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Although most describe the RBA as neutral, comments from Governor Glenn Stevens are taking the RBA right to the edge between neutral and hawkish.
Stevens is currently in Hong Kong addressing the Asian Investment Conference, which also has the likes of St Louis Fed President Jamie Bullard speaking on central bank policy and economic outlook.
It has been interesting to witness the reactions to what Stevens’ inferred in his speeches yesterday. In his first address, he stated clearly that there are encouraging early signs of a handover between the mining space and domestic consumption, and he believes that the Australian economy may strengthen later this year. He moderated this bullish outlook with this statement: ‘this outlook is…a balance between the largest negative force of declining mining investment and the likely pick up in some other areas of demand helped by very low interest rates.’
The reference to low interest rates has certainly had a profound effect on market perceptions of a rate rise. The AUD move through 34 pips on his remarks, as the ‘low rate support’ comment was then reiterated at his 5:00pm address which saw the AUD’s momentum increase in the European and US trading sessions, touching $0.9245 at the top before resting at the current level of $0.9223.
This is an interesting development as the bank has been actively jawboning the AUD lower over the past year. Stevens did allude to the fact that the lower the AUD over the past six months had helped the Australian economy along with global macro conditions. But unlike previous months where the AUD and its historically high value have received a large amount of attention from Stevens, he merely mentioned its moves and moved on; the jawboning phase appears over.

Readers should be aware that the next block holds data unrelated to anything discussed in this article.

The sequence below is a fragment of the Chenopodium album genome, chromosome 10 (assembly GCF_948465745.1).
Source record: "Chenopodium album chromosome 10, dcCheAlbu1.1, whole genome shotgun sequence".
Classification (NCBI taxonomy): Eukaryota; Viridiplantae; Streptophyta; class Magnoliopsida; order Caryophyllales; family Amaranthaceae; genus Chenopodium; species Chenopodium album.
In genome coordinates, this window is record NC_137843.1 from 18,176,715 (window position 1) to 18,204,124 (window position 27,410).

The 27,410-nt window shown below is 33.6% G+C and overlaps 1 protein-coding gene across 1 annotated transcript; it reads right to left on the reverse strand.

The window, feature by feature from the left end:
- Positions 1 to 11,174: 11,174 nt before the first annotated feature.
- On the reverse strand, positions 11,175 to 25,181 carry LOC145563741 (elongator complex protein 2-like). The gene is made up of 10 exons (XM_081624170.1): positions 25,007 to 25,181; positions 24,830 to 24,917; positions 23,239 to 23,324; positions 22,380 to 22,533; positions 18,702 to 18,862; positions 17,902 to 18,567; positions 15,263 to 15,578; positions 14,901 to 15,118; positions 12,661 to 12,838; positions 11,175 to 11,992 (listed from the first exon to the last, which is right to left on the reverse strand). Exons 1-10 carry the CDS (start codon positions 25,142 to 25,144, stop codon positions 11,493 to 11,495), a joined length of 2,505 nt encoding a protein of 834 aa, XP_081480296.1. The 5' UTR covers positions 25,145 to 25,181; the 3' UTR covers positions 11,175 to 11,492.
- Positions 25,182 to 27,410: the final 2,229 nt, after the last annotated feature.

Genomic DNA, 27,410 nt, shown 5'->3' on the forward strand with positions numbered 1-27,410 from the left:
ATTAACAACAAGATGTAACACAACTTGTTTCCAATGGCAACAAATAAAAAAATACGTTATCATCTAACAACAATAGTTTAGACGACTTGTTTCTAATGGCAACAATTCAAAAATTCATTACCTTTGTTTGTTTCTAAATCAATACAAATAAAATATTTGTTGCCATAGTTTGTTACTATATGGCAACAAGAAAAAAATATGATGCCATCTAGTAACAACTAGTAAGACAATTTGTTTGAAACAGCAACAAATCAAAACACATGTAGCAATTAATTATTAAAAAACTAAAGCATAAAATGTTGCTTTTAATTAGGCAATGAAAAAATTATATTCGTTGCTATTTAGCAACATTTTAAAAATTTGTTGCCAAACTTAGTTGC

From that perspective, the AUD is likely to continue to follow the technical uptrend and could even see the central bank fundamentals coming in behind to give it an additional boost, as jawboning looks to be finished and rate hike bets are only going to increase.
Treasuries and currencies
I have been keenly watching the US bond market over the past week after the FOMC moved its economic projection of rate rises forward and up in 2015 and 2016. I believe that over the coming 18 months the prospect of a breakdown in high yielding equities for the higher yielding, and what will be cheaper US treasuries is coming; yield hunters will lock in profits and look to lower risk in similar yield plays. This will see a breakdown in the carry trade and the repatriation of USDs that have been globally dispersed, as hot money that entered the market from QE returns; watch this space.
Overnight a very strong five-year auction squeezed out US fixed income and took out USD long positions according the Goldman Sachs. This triggered stops in USD/JPY, pushing it to 101.92 and the USD/CAD snapped lower, taking out the support band at $1.112 to drop to $1.108. These two pairs had been a clear play on central bank differentials with the BoJ the most dovish in the G10 followed by the COB; it has been a clear play for several months, but the appeal of US treasures is clear from what happened overnight. The demand from foreign investors for treasuries will be a trade to watch out for.
Ahead of the Australian open
We are currently calling the ASX 200 down 39 points on the 10am bell (AEDT) to 5337. This will see all of yesterday’s gains being given back, and with the Citigroup failing the recent Fed stress test it’s likely the financial services space will increase the sell-off. BHP lost ground in both London and New York and this will translate to the Australian listing despite the fact iron ore continues to edge higher. There is no Asian macro data today that is likely to be overly market sensitive, so with the JPY moving higher, no new stimulus talk from China and the end of the quarter fast approaching, be prepared to see irregular trading on window dressing.